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I saw the ghost of Walter Beinecke the other day. No, it was not during one of those bogus ghost walks. He was part of the standing-room-only crowd in the Great Hall at the Atheneum, as a panel of experts talked about the future of downtown.
The Urban Land Institute came, saw, and offered its considered insights. It was all good stuff. There was talk about traffic patterns and about the move toward mid-island, talk of special events that might draw people downtown and help stimulate a creative economy.
There were the inevitable comparisons to places like Aspen. There was the inevitable talk of a street layout and architectural plans that are modeled on something planners sometimes call “The New Urbanism,” which incorporates ideas like putting housing above storefronts.
I remember Beinecke talking about some of the same things. One panel member even called downtown the island’s front door and chance to make a first impression. There was talk of this island as a place of living history. All Beinecke golden oldies.
The next day I was talking to a friend of mine. He had wanted to take part in things, offer his opinion. But he found that he did not have anything to say. He decided he is generally happy with life here. There are small things he might change, if he woke up one day to find he was emperor, but on any given weekday he is more then reasonably happy.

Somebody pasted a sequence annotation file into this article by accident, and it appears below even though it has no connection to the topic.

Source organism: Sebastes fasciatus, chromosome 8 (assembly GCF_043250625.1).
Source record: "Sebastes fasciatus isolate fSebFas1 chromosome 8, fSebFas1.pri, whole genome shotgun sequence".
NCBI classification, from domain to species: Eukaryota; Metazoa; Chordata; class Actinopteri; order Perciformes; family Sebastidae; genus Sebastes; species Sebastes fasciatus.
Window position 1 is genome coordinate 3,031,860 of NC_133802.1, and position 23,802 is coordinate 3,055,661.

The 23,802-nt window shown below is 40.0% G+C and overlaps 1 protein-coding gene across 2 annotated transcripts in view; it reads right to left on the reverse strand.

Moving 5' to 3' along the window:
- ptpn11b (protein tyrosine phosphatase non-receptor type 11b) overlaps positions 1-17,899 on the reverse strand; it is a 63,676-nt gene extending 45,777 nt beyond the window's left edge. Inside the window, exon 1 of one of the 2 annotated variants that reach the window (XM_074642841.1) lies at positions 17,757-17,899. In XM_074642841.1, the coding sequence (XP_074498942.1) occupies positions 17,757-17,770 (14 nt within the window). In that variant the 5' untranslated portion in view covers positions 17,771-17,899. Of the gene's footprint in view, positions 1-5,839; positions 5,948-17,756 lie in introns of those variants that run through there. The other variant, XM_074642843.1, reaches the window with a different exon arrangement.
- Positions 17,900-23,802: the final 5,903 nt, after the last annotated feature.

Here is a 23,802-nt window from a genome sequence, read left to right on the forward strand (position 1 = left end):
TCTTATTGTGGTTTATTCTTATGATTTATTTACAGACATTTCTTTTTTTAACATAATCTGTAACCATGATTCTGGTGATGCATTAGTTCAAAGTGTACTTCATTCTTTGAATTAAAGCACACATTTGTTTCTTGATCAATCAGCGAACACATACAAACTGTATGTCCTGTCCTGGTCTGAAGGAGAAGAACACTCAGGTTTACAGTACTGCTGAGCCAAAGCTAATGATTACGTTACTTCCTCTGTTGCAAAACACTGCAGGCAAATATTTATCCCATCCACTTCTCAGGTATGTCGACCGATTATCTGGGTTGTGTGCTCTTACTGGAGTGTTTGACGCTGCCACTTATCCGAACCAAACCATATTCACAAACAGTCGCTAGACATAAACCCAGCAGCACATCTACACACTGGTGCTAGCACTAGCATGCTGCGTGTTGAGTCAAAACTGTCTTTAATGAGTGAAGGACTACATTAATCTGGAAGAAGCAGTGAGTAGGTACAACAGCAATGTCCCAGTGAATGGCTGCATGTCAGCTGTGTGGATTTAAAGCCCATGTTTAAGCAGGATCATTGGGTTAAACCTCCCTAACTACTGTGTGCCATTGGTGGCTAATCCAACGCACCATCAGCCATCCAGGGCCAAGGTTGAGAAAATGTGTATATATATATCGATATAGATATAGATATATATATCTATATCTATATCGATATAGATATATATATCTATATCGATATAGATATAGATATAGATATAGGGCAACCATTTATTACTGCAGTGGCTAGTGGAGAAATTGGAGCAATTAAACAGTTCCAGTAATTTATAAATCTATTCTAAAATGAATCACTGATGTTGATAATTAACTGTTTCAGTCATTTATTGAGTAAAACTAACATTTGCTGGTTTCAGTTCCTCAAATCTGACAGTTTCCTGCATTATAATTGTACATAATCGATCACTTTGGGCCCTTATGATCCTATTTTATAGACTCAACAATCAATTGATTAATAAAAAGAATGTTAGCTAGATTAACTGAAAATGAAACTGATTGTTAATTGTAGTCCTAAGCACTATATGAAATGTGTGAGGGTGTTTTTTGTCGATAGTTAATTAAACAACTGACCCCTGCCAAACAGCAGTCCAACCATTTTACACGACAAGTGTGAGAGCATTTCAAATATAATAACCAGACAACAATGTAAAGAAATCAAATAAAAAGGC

The thing is that in the late 1970s he was sure that this island had gone to hell never to return. The main reason? A fern bar appeared in the place of an old-time watering hole. So he left. Then he came back. Now he shrugs at the changes. He is mostly happy with life here. The fern bar was called the Atlantic Café, and now is as local a place as you can find.
The golden age of Nantucket depends on when you arrived. A good rule of thumb for his place is that it takes most people about five years of living here to begin using the phrase, “It used to be so different here.”
I wonder sometimes if we suffer from the nirvana blues. Life is good but it feels like something is missing, something we cannot quite put our collective finger on.
The ULI panel had some interesting ideas and insights. They also had some ideas and insights that let you know they had just come around Brant Point.
ReMain Nantucket has given itself an interesting and difficult task. At the center of their task is a simple answer – the third place. It is a phrase that means those places that are someplace between home and work. They are places we stop in on a regular basis to rub shoulders with our neighbors, if only for a few moments of small talk.
A couple of places like that downtown and things begin to change for the better. Knowing the answer, of course, is the easy part. Working out the equation to get to that answer is the hard part.
– John Stanton is a documentary filmmaker and writer on Nantucket